It'll Never Fly - Porsche 911

If you wanted to create one of the world’s most enduring sports car icons, would you start with a VW Beetle?

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Last Updated: 09 Oct 2013

If you wanted to create one of the world's most enduring sports car icons, would you start with a VW Beetle? That's what Ferry Porsche did with the very first Porsche 911 in 1963. From the bugeye headlights at the front to the overhanging, aircooled engine at the back, its humble Beetle heritage was stamped all over the new car. Not the best start for a pricy number expected to compete with sinuous, handmade rivals from Ferrari and Aston Martin.

The 911's biggest bugbear, however, was neither looks nor pedigree but handling. Putting the engine at the back created a tail-heavy car that wanted to swap ends even when it was going in a straight line – early 911s left many a first-time driver more shaken than stirred. The tyre-smoking, 160mph Turbos – beloved of red-braced sporting '80s City boys – sealed the car's winebar notoriety, as tall tales of spectacular power slides were swapped over a glass or three of Beaujolais Nouveau.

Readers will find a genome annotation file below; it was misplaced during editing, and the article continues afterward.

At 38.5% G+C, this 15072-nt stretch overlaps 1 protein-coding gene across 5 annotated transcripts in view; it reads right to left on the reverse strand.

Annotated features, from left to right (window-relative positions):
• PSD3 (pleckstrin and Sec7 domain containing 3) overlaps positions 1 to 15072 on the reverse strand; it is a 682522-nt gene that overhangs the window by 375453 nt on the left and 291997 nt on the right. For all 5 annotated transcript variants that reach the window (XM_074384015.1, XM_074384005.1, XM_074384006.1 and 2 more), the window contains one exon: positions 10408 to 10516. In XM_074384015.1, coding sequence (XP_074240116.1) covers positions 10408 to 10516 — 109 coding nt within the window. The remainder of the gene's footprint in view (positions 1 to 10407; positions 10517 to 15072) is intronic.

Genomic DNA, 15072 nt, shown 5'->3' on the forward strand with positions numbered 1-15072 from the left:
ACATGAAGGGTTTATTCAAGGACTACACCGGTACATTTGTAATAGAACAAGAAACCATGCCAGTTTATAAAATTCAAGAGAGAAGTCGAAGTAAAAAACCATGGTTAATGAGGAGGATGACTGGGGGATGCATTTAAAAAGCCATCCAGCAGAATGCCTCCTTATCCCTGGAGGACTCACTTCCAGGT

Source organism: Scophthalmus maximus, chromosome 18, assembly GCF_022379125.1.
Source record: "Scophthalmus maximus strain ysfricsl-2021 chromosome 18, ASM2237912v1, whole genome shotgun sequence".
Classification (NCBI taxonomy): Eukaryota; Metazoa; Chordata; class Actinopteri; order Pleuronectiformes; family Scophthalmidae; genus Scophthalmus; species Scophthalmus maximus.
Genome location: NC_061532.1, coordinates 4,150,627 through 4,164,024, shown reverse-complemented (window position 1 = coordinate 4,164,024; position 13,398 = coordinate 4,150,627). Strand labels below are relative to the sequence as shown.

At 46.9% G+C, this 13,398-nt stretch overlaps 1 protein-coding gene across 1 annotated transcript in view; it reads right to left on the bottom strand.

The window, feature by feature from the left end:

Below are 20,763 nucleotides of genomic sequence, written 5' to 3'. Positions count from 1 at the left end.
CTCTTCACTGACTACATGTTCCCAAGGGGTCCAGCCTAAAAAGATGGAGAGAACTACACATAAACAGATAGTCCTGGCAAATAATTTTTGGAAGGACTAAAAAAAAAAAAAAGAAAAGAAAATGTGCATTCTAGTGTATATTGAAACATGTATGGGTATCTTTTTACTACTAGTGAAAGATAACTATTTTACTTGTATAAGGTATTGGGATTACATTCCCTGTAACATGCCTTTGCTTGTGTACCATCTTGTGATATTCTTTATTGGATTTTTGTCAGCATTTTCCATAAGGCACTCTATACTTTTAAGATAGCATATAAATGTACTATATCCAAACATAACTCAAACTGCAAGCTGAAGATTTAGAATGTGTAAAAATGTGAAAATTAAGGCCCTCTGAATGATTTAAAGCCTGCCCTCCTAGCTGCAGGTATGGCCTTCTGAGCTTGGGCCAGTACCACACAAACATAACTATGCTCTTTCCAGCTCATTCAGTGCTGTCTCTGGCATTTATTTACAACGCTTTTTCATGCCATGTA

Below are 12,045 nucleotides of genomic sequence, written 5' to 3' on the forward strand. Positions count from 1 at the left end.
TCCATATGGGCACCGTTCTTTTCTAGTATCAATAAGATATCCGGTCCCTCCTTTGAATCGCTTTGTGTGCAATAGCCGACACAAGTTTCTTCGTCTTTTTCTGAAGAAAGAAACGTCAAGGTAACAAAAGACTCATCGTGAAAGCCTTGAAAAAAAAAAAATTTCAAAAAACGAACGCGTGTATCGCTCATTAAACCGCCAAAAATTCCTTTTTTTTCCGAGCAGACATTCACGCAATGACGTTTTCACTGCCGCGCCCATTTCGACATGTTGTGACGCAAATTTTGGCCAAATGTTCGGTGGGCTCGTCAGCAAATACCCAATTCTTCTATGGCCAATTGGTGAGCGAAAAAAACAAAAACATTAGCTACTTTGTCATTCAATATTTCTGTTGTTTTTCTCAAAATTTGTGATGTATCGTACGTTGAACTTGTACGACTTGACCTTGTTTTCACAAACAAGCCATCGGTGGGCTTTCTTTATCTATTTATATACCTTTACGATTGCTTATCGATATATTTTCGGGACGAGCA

But for all its faults, the car's deliberate flouting of fast-car design conventions struck a chord with buyers, and the 911 gradually became one of the most successful supercars ever. Numerous painstaking redesigns have created one of the best-handling cars you can buy and – more than 40 years after that inauspicious start – the 911 remains a top seller, having outlived all its contemporaries and several newer Porsche models, to boot. Proof that – in cars as in showbiz – if you've got star quality, everything else can be fixed.

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